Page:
Of colonial statues and monuments


THE year 2015 saw a massive movement at the University of Cape Town where students launched a “Rhodes Must Fall campaign” that saw the removal of the statue of Rhodes which stood at Rosenbosch campus.
The campaign spilled over to the UK, with students from Oxford University also calling for the removal of the statue of Rhodes which adorns the front of Oxford College.
This Wednesday the Oxford Union, a prestigious debating society, voted to remove the statue of Cecil John Rhodes.
However, the University Chancellor, Lord Patten is adamant that the statue is not going anywhere.
With each day pressure is mounting hence it remains to be seen if this statue would be removed.
Zimbabwe too has taken steps to rid the country of its colonial relics.
A number of statues have been removed.
These include two statues of Rhodes, one in Bulawayo and another in Harare as well as the Alfred Beit and Physical Energy statues.
The ‘Emperor’s Sculptor’ as Rhodes wanted them called, were taken down after Independence in August 1980 and are now stored at National Museums in Bulawayo and National Archives in Harare respectively.
The one in Harare used to stand at Third Street and Jameson Avenue (now Samora Machel) while the one in Bulawayo used to sit at the City Hall.
Another statue of a man on a horse called Physical Energy, cast in 1959 and very closely associated with the persona of Rhodes, was also taken down after the country attained Independence.
The statue was first unveiled in Zambia in 1960.
It was associated with the worst sort of racism following remarks made by the then Federal Prime Minister Godfrey Huggins when he equated the Federation of Rhodesia and Nyasaland’s policy of racial partnership with the statue, describing blacks as the horse and whites, the rider.
“The relationship that exists between whites and blacks is the same that exists between the rider and his horse,” said Huggins.
“They do not eat or sleep together, but there is a working relationship between them.”
Following Zambia’s Independence the statue was moved to Southern Rhodesia (now Zimbabwe).
The Physical Energy statue was erected in April 1966 near the intersection of Jameson Avenue (now Samora Machel Avenue) and Rotten Row near the Queen Victoria Memorial Library, overlooking the Rowan Martin Building.
After the attainment of independence, there was mounting pressure to remove the statue from the public eye because of its colonial connotations.
In October 1981 the Physical Energy statue was moved to the grounds of National Archives where it still stands today. 
However, colonial monuments that proclaim white supremacy and the colonial legacy still, silently, stand tall in the country’s cities and towns.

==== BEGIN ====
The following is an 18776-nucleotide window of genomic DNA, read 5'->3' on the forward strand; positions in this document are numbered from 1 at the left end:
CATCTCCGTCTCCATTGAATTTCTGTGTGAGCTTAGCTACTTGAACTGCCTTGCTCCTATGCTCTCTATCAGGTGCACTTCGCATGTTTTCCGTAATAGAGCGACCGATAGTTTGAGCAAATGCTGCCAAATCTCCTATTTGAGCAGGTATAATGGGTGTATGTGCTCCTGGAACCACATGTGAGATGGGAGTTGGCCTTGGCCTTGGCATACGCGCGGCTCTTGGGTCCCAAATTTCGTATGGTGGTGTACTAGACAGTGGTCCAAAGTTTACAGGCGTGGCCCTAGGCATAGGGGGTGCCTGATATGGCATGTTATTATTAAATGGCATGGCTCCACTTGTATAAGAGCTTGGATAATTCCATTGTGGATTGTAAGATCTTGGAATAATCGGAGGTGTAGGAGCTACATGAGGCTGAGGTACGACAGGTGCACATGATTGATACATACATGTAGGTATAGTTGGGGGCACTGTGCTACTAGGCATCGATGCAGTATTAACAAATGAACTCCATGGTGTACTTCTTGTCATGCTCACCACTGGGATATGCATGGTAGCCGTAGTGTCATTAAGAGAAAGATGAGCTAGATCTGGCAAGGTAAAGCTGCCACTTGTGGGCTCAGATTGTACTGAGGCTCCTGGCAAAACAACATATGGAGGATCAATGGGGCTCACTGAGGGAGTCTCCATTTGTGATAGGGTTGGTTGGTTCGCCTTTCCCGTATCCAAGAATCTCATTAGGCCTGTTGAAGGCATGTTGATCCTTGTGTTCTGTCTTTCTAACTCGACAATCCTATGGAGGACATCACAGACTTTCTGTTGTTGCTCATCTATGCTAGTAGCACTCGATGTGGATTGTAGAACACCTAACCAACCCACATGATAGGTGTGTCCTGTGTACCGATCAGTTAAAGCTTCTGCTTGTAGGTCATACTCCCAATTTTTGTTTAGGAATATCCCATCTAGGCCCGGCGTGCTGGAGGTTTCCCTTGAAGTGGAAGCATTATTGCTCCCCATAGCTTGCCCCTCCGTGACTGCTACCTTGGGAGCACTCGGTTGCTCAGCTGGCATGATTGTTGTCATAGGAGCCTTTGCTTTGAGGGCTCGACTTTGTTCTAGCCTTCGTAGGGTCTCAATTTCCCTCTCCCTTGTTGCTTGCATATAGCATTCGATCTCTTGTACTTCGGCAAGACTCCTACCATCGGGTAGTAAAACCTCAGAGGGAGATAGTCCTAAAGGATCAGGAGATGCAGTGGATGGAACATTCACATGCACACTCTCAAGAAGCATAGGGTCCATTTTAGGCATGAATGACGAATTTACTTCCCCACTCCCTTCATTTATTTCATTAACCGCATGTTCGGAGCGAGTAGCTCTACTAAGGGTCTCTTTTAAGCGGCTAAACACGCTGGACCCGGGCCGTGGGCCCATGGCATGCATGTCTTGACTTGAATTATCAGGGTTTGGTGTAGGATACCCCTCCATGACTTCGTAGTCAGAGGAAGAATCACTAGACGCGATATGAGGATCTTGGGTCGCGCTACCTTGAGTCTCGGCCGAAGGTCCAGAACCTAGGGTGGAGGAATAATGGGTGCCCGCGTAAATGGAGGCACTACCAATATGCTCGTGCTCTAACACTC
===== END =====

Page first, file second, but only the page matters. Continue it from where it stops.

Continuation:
When Rhodes died at Mutzerberg in Cape Town on March 26 1902 his body was brought into the country to be buried at Matopos (World View) near Bulawayo.
The choice of Matopos, the spiritual centre of the indigenes was deliberate.
For Rhodes’ grave would be turned into a whiteman’s shrine thereby desecrating our spiritual centre.
It lies in a granite tomb covered with concrete and there is a brass plaque with his name on it.
A few metres away lies Dr Leander Starr Jameson and Allan Wilson with his 34 men killed in battle in their abortive attempt to capture Lobengula.
The Matopos is practically a ‘Rhodesian Heroes Acre’ and thousands of tourists (mostly whites) throng the place throughout the year.
Blacks who visit the place are starkly reminded of the past by the unkempt grave of Mzilikazi in a cave nearby.
The well maintained grave of Rhodes and his homosexual friend tell the story of conquest, the subjugation of African people and their lands by foreigners.
These reminders of a brutal era can be removed but we choose not to as they are relics which remind us of the evil colonial past.
Also in place is David Livingstone’s statue in white marble which still stands in the courtyard of Munhumutapa House, Office of the President and Cabinet (a complex of offices in Harare housing the Cabinet office, the Ministry of Foreign Affairs, the Vice-Presidents’ Offices and the Ministry of Information).
David Livingstone is greatly remembered for arrogantly claiming to have discovered Victoria Falls and naming it after his queen, Victoria, although local Africans had known the falls as Mosi-a-Tunya (meaning the smoke that thunders).
Livingstone is still allowed to stand in two granite statues on either side of the Falls, which now form the border between Zimbabwe and Zambia.
Yet white American soldiers did not hesitate to topple the statue of former Iraq President Saddam Hussein.
Britain, France and America had no qualms with the desecration of the body of Libyan Leader Muammar Gaddafi and ensuring his remains were thrown into an unmarked grave in the desert.
Are we too civilised a nation, too decent or alternatively too obtuse to take down the remaining statues and symbols?
Maybe it won’t be long before the statues of Livingstone are taken down.


  1. Removing statues is a sign of immaturity. Any sane society preserves and recognise its past. Anything else is cultural vandalism.


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